Legal Thesaurus

Malo animo

Writers on equity distinguish two kinds of fraud, viz., actual or positive fraud and constructive fraud. The former is applied to those eases in which there is an intention to commit or cheat or play deceit upon another person to his injury. “By constructive fraud are meant”, says, Mr. Story, “such acts or contracts as, although not originating in any actual evil design or contrivance to perpetrate a positive fraud or injury upon other persons, are yet by their tendency to deceive or mislead other persons, or to violate private or public confidence, or to impair or injure the public interest, deemed equally reprehensible with positive fraud, and therefore, are prohibited by law as within the same reason and mischief as acts and contracts done malo animo.”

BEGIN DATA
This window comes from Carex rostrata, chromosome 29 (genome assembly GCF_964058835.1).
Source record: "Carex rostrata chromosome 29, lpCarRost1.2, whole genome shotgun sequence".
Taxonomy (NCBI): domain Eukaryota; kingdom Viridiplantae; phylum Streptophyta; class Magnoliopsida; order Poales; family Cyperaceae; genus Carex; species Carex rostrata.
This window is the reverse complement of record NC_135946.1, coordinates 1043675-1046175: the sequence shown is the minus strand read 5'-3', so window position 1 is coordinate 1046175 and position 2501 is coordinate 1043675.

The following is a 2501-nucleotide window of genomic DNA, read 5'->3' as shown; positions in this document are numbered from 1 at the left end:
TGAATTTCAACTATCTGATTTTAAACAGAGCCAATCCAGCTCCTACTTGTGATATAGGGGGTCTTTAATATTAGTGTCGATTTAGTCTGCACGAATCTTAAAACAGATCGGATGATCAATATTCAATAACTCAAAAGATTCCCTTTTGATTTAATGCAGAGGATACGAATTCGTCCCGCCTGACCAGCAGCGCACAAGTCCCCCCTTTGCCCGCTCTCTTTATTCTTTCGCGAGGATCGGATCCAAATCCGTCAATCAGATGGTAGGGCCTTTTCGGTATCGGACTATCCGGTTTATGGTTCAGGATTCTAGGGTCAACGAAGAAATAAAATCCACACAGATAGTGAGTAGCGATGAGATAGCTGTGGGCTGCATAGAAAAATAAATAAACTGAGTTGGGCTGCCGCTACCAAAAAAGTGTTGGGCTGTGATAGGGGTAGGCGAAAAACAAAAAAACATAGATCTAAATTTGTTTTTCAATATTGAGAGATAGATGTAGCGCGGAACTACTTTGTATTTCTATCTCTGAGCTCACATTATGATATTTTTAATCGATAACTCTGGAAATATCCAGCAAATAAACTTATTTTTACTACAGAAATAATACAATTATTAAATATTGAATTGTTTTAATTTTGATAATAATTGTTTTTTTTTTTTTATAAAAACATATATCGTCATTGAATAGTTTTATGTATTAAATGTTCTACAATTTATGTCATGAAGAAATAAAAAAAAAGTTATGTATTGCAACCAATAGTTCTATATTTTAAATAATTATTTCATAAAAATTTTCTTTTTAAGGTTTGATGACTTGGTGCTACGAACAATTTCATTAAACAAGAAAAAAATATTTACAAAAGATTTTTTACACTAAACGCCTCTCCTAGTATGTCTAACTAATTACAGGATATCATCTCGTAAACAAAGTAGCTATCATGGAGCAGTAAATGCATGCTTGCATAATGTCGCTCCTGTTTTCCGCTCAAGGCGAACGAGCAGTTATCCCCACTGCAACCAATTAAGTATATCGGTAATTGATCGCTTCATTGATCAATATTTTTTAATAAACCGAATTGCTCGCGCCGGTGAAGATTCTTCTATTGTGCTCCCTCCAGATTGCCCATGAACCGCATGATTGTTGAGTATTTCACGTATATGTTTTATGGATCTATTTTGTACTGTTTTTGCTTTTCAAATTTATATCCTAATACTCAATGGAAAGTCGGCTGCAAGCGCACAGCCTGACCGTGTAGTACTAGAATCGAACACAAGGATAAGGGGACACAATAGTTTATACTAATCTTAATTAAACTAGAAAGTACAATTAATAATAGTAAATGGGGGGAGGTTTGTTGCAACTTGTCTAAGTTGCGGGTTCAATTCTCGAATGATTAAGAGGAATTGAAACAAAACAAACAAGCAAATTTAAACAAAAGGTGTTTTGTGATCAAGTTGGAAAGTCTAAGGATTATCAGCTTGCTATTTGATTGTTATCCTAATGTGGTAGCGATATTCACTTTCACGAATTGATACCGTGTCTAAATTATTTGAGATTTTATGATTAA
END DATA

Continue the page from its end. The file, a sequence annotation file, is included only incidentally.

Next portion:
The second clause of Section 18, Contract Act is probably intended to meet cases of constructive fraud in which there is no intention to deceive. [Oriental Bank Corporation v. Fleming, 3 Bom 242, 267]. Concealment or suppression of material fact ‘is falsehood and fraud, as bad as direct lie. Active concealment is aggressive fraud. [Kuppuswamy Gounder v. Keruppathal, (1987) 32 LW 822].

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